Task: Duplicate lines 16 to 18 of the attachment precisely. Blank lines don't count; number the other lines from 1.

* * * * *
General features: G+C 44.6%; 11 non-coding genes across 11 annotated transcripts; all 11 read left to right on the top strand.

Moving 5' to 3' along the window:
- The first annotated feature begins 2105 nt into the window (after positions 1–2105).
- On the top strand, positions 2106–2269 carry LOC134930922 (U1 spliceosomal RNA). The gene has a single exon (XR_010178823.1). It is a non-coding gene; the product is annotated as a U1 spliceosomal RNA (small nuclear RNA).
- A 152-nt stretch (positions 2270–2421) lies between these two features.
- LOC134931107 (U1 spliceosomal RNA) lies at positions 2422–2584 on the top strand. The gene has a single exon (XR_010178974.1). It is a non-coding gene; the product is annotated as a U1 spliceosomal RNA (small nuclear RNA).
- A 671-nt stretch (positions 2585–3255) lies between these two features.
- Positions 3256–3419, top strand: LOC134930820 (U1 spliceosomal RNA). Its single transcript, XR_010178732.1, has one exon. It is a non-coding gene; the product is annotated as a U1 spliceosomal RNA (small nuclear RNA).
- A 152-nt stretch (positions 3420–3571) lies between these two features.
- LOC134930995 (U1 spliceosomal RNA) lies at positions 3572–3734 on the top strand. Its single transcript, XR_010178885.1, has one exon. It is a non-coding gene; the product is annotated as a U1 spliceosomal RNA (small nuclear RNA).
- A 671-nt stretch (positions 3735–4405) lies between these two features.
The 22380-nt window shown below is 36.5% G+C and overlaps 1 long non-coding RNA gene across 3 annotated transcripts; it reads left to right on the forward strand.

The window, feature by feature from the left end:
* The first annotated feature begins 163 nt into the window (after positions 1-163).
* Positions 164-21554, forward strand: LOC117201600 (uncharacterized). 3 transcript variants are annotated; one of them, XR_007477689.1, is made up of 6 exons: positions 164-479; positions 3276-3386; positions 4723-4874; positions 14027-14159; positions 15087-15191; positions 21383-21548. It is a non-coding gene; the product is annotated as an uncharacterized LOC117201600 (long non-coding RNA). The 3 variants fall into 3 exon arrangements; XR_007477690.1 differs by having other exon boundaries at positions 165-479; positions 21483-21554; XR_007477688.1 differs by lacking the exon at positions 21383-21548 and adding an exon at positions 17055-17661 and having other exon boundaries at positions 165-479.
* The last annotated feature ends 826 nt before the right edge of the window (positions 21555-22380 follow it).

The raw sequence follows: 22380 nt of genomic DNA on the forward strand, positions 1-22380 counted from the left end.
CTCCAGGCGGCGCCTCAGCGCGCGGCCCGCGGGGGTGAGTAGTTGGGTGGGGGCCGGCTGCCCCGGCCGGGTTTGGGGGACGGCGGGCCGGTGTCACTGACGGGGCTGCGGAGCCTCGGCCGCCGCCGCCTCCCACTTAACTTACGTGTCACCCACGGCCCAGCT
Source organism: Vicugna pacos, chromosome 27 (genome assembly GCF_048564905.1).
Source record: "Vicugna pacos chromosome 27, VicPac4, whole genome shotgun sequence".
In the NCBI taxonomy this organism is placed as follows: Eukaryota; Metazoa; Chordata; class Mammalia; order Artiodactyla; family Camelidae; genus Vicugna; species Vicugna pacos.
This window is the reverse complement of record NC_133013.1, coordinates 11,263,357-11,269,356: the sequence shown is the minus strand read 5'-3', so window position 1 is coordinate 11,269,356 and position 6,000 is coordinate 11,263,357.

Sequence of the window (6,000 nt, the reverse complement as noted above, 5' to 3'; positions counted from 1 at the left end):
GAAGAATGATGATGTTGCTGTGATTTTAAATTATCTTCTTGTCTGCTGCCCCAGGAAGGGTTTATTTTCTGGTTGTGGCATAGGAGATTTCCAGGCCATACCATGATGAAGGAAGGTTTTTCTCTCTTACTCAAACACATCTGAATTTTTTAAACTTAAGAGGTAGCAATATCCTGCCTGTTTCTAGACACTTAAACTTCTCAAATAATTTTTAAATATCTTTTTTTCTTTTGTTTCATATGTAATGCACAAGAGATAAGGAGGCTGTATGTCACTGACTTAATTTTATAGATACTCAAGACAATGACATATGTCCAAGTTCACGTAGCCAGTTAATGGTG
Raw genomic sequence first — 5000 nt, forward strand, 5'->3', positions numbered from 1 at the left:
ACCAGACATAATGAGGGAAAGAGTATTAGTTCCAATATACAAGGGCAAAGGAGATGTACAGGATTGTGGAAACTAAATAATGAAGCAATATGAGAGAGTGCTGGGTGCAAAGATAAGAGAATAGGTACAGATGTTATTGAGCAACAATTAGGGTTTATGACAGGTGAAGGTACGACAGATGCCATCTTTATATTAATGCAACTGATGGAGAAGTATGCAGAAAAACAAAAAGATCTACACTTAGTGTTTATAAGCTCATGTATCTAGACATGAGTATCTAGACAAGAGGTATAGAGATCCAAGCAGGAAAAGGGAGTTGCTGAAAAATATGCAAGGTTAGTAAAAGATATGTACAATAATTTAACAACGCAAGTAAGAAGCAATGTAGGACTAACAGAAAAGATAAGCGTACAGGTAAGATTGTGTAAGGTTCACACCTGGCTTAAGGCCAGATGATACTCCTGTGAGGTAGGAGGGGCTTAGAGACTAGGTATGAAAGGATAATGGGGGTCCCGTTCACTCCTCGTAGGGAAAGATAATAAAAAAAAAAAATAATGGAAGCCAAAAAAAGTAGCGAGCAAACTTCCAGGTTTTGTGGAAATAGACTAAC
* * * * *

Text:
* The last annotated feature ends 826 nt before the right edge of the window (positions 21555-22380 follow it).

The raw sequence follows: 22380 nt of genomic DNA on the forward strand, positions 1-22380 counted from the left end.
CTCCAGGCGGCGCCTCAGCGCGCGGCCCGCGGGGGTGAGTAGTTGGGTGGGGGCCGGCTGCCCCGGCCGGGTTTGGGGGACGGCGGGCCGGTGTCACTGACGGGGCTGCGGAGCCTCGGCCGCCGCCGCCTCCCACTTAACTTACGTGTCACCCACGGCCCAGCT